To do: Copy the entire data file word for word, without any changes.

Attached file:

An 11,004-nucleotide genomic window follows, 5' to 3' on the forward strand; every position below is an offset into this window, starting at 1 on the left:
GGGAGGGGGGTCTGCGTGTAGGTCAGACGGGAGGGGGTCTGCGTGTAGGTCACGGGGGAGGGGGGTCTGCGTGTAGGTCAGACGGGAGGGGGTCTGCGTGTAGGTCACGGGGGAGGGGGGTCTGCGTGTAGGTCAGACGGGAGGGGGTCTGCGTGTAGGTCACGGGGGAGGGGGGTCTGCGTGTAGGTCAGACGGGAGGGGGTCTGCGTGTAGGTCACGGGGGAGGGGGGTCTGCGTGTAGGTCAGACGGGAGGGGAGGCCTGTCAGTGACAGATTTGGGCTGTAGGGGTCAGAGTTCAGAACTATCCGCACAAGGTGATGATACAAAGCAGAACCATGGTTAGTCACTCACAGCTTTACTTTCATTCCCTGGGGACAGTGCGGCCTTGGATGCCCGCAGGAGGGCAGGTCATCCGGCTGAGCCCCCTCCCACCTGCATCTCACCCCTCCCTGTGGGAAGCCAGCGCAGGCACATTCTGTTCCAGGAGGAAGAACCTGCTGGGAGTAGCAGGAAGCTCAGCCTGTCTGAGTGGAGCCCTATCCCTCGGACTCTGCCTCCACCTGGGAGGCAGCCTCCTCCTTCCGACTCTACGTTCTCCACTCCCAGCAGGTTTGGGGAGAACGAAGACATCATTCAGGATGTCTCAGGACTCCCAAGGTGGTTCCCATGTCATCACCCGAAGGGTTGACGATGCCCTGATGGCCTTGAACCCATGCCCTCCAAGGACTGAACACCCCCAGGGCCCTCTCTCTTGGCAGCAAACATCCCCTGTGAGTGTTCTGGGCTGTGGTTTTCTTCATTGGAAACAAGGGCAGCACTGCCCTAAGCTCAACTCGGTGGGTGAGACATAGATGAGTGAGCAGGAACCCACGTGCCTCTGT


An 11,004-nucleotide genomic window follows, 5' to 3' on the forward strand; every position below is an offset into this window, starting at 1 on the left:
GGGAGGGGGGTCTGCGTGTAGGTCAGACGGGAGGGGGTCTGCGTGTAGGTCACGGGGGAGGGGGGTCTGCGTGTAGGTCAGACGGGAGGGGGTCTGCGTGTAGGTCACGGGGGAGGGGGGTCTGCGTGTAGGTCAGACGGGAGGGGGTCTGCGTGTAGGTCACGGGGGAGGGGGGTCTGCGTGTAGGTCAGACGGGAGGGGGTCTGCGTGTAGGTCACGGGGGAGGGGGGTCTGCGTGTAGGTCAGACGGGAGGGGAGGCCTGTCAGTGACAGATTTGGGCTGTAGGGGTCAGAGTTCAGAACTATCCGCACAAGGTGATGATACAAAGCAGAACCATGGTTAGTCACTCACAGCTTTACTTTCATTCCCTGGGGACAGTGCGGCCTTGGATGCCCGCAGGAGGGCAGGTCATCCGGCTGAGCCCCCTCCCACCTGCATCTCACCCCTCCCTGTGGGAAGCCAGCGCAGGCACATTCTGTTCCAGGAGGAAGAACCTGCTGGGAGTAGCAGGAAGCTCAGCCTGTCTGAGTGGAGCCCTATCCCTCGGACTCTGCCTCCACCTGGGAGGCAGCCTCCTCCTTCCGACTCTACGTTCTCCACTCCCAGCAGGTTTGGGGAGAACGAAGACATCATTCAGGATGTCTCAGGACTCCCAAGGTGGTTCCCATGTCATCACCCGAAGGGTTGACGATGCCCTGATGGCCTTGAACCCATGCCCTCCAAGGACTGAACACCCCCAGGGCCCTCTCTCTTGGCAGCAAACATCCCCTGTGAGTGTTCTGGGCTGTGGTTTTCTTCATTGGAAACAAGGGCAGCACTGCCCTAAGCTCAACTCGGTGGGTGAGACATAGATGAGTGAGCAGGAACCCACGTGCCTCTGT